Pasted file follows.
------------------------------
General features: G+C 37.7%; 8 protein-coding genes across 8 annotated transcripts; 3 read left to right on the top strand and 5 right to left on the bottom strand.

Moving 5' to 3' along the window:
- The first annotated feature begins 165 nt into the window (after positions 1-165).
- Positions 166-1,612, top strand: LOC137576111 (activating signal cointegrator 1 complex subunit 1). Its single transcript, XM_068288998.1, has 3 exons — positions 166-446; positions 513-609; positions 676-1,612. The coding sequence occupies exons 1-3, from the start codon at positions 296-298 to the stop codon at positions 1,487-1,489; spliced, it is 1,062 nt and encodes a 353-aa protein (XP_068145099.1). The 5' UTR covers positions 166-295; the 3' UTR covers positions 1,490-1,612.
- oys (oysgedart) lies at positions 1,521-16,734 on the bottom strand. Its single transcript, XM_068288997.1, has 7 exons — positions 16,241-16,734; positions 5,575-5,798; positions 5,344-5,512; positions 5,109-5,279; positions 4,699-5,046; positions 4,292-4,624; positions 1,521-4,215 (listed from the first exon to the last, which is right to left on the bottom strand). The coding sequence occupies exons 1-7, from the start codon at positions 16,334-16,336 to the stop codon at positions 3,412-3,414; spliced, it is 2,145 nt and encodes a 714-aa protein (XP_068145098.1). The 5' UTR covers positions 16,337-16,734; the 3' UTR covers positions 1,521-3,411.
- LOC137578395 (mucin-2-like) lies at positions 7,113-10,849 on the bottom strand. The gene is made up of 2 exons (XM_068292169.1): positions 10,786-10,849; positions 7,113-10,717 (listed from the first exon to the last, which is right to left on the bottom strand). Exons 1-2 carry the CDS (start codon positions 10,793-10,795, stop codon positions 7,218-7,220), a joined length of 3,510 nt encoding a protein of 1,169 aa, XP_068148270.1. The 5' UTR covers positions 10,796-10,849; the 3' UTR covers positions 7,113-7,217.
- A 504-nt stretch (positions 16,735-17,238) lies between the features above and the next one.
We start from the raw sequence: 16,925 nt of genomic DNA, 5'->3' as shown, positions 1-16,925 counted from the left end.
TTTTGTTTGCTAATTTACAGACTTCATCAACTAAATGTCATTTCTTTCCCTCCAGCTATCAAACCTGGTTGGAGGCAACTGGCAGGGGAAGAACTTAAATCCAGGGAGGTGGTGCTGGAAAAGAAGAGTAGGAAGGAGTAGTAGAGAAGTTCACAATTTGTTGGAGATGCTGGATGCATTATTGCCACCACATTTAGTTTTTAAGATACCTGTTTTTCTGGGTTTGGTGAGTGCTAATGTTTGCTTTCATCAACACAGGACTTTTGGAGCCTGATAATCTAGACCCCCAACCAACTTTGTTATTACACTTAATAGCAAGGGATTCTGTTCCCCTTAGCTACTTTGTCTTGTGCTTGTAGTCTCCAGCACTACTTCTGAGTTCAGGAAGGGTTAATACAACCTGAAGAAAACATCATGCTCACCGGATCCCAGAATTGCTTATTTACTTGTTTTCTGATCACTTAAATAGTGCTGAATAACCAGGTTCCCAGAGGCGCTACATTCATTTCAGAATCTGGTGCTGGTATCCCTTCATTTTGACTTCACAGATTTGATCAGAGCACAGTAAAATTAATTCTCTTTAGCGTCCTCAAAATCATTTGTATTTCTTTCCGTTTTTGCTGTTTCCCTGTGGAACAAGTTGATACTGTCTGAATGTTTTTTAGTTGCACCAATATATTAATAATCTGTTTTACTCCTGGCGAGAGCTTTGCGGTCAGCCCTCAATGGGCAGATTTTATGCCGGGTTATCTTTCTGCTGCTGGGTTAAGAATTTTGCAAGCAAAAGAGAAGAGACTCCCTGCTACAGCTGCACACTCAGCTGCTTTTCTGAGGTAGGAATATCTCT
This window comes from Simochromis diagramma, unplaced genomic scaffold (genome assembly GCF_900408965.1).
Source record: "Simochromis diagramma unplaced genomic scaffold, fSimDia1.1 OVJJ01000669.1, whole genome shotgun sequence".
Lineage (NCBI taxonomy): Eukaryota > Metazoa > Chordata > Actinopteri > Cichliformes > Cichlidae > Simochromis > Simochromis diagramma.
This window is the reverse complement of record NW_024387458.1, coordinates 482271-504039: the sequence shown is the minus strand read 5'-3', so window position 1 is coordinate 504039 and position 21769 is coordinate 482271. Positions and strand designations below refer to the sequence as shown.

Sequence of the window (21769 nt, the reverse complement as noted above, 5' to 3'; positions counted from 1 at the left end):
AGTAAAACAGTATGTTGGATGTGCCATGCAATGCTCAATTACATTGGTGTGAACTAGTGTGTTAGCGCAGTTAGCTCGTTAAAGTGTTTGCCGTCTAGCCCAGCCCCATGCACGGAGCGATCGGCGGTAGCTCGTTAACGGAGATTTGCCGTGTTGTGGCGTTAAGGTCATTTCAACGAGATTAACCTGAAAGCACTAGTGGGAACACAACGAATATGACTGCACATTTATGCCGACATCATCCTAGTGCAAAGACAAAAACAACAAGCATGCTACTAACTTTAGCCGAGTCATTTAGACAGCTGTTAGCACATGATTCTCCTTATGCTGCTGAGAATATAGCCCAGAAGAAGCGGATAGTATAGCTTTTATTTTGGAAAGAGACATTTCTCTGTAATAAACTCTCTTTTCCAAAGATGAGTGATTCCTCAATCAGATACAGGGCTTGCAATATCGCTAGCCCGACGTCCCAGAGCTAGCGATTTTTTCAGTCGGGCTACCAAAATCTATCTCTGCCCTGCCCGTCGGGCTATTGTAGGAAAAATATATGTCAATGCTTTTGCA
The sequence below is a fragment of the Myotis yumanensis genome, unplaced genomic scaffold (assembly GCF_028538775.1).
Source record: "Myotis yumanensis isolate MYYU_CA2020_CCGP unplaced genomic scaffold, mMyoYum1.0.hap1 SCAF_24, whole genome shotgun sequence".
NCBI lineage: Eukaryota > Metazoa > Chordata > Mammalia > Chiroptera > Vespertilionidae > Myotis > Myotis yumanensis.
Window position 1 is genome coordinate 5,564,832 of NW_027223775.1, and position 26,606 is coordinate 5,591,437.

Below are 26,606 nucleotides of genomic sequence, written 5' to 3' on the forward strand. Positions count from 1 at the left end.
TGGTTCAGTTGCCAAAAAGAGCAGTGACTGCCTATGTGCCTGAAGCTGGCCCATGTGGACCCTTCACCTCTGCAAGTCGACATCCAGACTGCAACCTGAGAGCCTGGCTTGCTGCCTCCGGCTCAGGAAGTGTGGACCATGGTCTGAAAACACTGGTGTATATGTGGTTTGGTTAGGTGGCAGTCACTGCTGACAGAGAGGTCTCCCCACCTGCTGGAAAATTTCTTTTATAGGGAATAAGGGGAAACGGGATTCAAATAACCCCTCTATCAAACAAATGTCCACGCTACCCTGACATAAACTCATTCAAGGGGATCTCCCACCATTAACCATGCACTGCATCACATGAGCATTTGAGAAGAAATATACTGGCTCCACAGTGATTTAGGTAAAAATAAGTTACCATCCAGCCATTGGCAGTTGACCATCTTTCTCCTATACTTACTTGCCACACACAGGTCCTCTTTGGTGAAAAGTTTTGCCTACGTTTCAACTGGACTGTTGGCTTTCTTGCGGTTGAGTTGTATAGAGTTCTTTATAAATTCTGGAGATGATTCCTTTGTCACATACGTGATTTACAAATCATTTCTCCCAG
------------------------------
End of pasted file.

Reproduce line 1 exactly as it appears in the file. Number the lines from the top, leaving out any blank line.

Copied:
General features: G+C 37.7%; 8 protein-coding genes across 8 annotated transcripts; 3 read left to right on the top strand and 5 right to left on the bottom strand.